Pressure Cooker Vegan Lentil Soup

On the myriad cooking shows I watch they often use pressure cookers. I've often wondered to myself if I need one and if I did have one, what exactly I would make with it. 

I never did buy one for myself. I always figured I had the time to wait for the same thing to happen via the stovetop. 

But for some strange reason, my mother bought one. She doesn't even like to cook. Perhaps that factored into her decision. 

When she fell ill, I found myself with the desire to make good use of this appliance on her behalf. It felt therapeutic to create sustenance from this device that she'd bought so soon before she'd become sick. 
Since it's summer and hot, I thought to myself, I can make a complex broth based soup without making the house hot simmering it on the stovetop for a long time. 

My absolute favorite soup meal is lentil soup. It's just the ultimate vegan chicken noodle soup analog. It's the food of memories, childhood and comfort. It will give you a big hug. 


Vegan Umami Broth with Beans and Veg

When you want depth of flavor in your vegetable based soup or broth there are two key ingredients.

Mushrooms and nutritional yeast.

All the other components are important too, but without mushrooms, yeast or both, it's tough to get that really satisfying oomph from just veg.

These things have what chefs and foodies call umami. They have this wondrous ability to make your taste buds stand at attention so that they notice the symphony of flavors you've put into your food.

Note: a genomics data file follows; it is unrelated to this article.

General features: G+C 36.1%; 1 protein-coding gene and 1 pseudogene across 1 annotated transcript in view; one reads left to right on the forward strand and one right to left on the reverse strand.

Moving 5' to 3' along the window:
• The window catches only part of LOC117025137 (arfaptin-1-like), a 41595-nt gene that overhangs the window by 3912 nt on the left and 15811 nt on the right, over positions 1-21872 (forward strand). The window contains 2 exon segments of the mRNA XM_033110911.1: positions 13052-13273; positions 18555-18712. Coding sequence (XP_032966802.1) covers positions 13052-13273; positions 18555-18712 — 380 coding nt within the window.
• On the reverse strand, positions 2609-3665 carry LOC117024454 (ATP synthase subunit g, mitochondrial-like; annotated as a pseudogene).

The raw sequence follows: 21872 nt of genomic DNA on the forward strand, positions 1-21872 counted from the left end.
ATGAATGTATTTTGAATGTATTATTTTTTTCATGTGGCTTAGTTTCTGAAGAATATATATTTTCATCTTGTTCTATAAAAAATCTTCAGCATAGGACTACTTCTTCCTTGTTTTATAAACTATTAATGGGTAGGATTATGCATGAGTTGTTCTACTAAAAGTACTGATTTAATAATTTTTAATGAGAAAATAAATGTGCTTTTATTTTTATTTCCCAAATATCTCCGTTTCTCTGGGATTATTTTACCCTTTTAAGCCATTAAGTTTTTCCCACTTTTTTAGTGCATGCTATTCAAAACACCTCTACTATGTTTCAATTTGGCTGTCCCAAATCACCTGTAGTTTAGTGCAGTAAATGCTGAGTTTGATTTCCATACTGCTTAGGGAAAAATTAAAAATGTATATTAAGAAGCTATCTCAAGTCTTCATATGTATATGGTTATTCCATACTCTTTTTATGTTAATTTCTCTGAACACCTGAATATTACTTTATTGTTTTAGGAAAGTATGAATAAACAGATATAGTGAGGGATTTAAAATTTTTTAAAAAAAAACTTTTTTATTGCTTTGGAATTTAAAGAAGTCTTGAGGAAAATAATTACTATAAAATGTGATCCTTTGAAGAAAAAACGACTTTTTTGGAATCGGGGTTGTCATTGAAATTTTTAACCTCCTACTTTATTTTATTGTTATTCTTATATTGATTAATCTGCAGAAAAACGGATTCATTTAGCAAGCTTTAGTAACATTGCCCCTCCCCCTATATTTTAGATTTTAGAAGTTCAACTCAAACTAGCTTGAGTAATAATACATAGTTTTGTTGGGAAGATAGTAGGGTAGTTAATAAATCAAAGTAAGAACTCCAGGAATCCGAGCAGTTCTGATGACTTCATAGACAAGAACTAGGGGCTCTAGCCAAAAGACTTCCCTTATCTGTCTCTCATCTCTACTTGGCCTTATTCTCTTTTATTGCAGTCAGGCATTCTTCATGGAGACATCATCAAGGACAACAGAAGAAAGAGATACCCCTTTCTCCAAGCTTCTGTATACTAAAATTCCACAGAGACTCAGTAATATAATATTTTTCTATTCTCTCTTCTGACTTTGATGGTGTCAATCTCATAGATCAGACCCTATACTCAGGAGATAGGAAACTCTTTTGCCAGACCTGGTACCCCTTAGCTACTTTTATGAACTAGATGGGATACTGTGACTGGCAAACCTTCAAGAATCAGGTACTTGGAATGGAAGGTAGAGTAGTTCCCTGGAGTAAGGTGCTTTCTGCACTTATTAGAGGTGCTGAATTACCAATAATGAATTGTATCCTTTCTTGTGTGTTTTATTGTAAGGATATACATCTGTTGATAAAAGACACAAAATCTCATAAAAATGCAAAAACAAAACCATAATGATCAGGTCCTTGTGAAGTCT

1 pint white mushrooms, sliced
1/2 yellow onion, diced
1 green bell pepper, diced
1 poblano pepper, diced
2 medium tomatoes, diced
1 long hot pepper, sliced
1 jalapeno pepper, minced
1 serrano pepper, minced
3 puya chiles
2 japonese chiles
3 cloves garlic, smashed, sliced

1 can garbanzos, plus 2 tbls can broth
1 can red beans, rinsed

6 cups water
3 tbls olive oil
1/3 cup nutritional yeast

3 tsps salt
2 tsps black pepper
1 tsp cumin seed
1 tsp coriander seed
5 pieces allspice
5 pieces clove
handful fresh basil

In a large stock pot saute the mushrooms and onions with 1 tsp of the salt in 1 tbl of the olive oil until nicely darkened. Add the garlic and get that some color too. Don't skip these steps. They do matter. Caramelized mushrooms, onions and garlic will add way more depth.

Add remaining ingredients, except the basil and beans. Cover and bring to a boil. Remove cover and simmer for 15 minutes. Add beans. Continue to simmer uncovered for 10 more minutes. Add basil. Simmer 2 more minutes.

I recommend putting your dried chills and seed spices into a mesh container or cheesecloth that you submerge in the pot. That way you can extract the flavor and still easily remove them later. It's not that tasty to bite down on a piece of allspice or partially hydrated dried chili.

You can serve it hot from the stove top. For even more intense flavor, allow it to rest overnight in the fridge. As my favorite TV chef (Alton Brown) would say, your patience will be rewarded.